Most people believe that kids grow up faster than ever today, but not all Illinois lawmakers do.
The state House voted 89-26 to give 17-year-olds who commit certain "lesser" felonies a break. Instead of being tried as adults as now happens, they would be charged as juveniles.
Locally, only Reps. Jerry Costello II and Charlie Meier had the good sense to vote "no." Reps. Dan Beiser, John Cavaletto, Jay Hoffman, Eddie Lee Jackson and Dwight Kay voted "yes."
The rational for the change is that teens' brains aren't fully formed and so they still haven't developed good judgment. That might apply for some petty offenses such as shoplifting a DVD or violating curfew. But breaking into someone's car and taking his belongings? Breaking into and stealing from someone's home? Please. A 17-year-old who commits those kinds of crimes knows he's crossed into adult territory.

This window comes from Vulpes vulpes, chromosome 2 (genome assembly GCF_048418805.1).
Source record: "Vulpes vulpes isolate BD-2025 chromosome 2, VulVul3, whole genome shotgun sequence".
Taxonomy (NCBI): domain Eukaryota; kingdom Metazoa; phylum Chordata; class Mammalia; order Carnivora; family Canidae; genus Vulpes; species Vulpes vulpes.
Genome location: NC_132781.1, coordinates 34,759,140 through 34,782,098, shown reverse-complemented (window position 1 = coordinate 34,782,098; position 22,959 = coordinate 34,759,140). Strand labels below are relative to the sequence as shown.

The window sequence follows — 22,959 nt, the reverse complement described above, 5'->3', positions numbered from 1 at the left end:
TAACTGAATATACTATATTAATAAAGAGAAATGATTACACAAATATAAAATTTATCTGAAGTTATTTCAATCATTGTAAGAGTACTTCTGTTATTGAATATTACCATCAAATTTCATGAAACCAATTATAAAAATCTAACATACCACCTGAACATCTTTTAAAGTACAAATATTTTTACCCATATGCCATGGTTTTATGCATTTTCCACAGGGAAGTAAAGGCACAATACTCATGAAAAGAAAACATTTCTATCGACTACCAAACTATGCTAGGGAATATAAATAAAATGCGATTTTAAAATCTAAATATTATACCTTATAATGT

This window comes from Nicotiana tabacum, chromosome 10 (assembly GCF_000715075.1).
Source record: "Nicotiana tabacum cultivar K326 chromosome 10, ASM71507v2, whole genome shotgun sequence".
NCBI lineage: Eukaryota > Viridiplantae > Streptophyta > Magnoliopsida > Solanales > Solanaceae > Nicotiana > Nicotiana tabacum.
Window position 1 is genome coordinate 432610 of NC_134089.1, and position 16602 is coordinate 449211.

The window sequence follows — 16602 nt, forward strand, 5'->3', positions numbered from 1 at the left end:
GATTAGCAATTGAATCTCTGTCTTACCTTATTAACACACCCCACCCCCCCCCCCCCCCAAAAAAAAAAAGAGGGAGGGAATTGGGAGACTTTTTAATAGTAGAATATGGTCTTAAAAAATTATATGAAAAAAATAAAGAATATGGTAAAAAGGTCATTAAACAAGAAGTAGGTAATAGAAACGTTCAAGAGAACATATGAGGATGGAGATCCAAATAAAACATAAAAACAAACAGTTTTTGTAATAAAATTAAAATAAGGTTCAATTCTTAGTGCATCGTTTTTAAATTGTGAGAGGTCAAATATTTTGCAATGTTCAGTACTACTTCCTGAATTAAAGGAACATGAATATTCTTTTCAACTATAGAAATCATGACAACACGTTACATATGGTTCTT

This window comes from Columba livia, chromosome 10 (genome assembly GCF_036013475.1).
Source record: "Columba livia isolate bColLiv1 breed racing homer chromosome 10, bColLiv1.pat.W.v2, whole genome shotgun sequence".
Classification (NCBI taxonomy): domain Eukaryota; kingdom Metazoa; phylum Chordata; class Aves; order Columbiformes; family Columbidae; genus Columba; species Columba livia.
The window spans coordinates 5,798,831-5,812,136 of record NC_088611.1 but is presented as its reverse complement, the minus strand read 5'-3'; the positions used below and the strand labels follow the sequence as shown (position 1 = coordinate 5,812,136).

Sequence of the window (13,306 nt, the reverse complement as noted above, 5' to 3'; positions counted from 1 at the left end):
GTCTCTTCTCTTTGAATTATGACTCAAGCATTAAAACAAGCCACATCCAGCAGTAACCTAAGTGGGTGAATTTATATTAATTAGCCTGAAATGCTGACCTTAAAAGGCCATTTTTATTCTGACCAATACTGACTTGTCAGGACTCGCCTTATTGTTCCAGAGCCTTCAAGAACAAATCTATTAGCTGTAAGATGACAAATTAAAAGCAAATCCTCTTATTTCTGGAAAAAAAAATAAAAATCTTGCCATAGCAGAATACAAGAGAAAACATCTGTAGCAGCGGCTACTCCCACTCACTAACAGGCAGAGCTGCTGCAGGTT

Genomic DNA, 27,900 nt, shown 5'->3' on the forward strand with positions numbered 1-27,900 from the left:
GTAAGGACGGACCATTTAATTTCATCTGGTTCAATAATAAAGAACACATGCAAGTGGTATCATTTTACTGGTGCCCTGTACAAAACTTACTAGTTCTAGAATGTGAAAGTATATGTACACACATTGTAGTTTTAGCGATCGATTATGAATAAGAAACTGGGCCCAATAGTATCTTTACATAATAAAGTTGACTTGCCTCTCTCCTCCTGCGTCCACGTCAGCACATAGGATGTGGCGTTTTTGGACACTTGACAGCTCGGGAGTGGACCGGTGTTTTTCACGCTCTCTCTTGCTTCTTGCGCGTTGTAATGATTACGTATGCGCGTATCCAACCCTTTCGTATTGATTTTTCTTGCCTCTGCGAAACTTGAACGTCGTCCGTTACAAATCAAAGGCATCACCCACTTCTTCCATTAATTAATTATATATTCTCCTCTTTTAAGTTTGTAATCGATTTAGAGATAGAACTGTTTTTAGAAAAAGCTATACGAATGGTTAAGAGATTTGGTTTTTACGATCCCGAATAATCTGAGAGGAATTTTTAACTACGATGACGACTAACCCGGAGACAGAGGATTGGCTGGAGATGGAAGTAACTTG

Several years ago lawmakers decided to treat 17-year-olds who commit misdemeanors as juveniles. Now they want to move the bar even lower, and that's unacceptable.
Criminals in Illinois get plenty of breaks as is, adults and juveniles. Where's the break for the victims of crime?
The Senate still has to vote on this bill. We urge our area senators to vote "no."